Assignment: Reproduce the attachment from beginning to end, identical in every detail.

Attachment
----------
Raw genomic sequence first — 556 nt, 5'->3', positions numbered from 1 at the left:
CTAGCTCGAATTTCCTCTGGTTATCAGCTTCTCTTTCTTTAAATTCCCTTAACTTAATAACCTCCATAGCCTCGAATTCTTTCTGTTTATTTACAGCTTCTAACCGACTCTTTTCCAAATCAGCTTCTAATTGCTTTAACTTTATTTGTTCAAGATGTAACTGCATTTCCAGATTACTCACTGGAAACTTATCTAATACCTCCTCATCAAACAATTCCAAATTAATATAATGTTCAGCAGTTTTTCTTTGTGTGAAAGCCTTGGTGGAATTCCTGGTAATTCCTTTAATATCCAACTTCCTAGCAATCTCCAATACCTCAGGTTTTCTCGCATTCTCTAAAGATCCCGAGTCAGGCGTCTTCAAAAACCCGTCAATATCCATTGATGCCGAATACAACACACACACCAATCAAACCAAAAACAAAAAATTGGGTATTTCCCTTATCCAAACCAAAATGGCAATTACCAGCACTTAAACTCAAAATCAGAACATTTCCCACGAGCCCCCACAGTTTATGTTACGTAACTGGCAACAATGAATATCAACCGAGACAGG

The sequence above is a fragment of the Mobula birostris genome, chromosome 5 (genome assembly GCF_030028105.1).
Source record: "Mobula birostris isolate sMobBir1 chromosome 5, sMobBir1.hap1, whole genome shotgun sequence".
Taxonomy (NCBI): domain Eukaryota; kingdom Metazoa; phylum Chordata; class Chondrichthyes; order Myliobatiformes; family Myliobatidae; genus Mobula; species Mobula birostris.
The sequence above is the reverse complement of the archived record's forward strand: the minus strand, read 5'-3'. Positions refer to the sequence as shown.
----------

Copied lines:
Raw genomic sequence first — 556 nt, 5'->3', positions numbered from 1 at the left:
CTAGCTCGAATTTCCTCTGGTTATCAGCTTCTCTTTCTTTAAATTCCCTTAACTTAATAACCTCCATAGCCTCGAATTCTTTCTGTTTATTTACAGCTTCTAACCGACTCTTTTCCAAATCAGCTTCTAATTGCTTTAACTTTATTTGTTCAAGATGTAACTGCATTTCCAGATTACTCACTGGAAACTTATCTAATACCTCCTCATCAAACAATTCCAAATTAATATAATGTTCAGCAGTTTTTCTTTGTGTGAAAGCCTTGGTGGAATTCCTGGTAATTCCTTTAATATCCAACTTCCTAGCAATCTCCAATACCTCAGGTTTTCTCGCATTCTCTAAAGATCCCGAGTCAGGCGTCTTCAAAAACCCGTCAATATCCATTGATGCCGAATACAACACACACACCAATCAAACCAAAAACAAAAAATTGGGTATTTCCCTTATCCAAACCAAAATGGCAATTACCAGCACTTAAACTCAAAATCAGAACATTTCCCACGAGCCCCCACAGTTTATGTTACGTAACTGGCAACAATGAATATCAACCGAGACAGG

The sequence above is a fragment of the Mobula birostris genome, chromosome 5 (genome assembly GCF_030028105.1).
Source record: "Mobula birostris isolate sMobBir1 chromosome 5, sMobBir1.hap1, whole genome shotgun sequence".
Taxonomy (NCBI): domain Eukaryota; kingdom Metazoa; phylum Chordata; class Chondrichthyes; order Myliobatiformes; family Myliobatidae; genus Mobula; species Mobula birostris.
The sequence above is the reverse complement of the archived record's forward strand: the minus strand, read 5'-3'. Positions refer to the sequence as shown.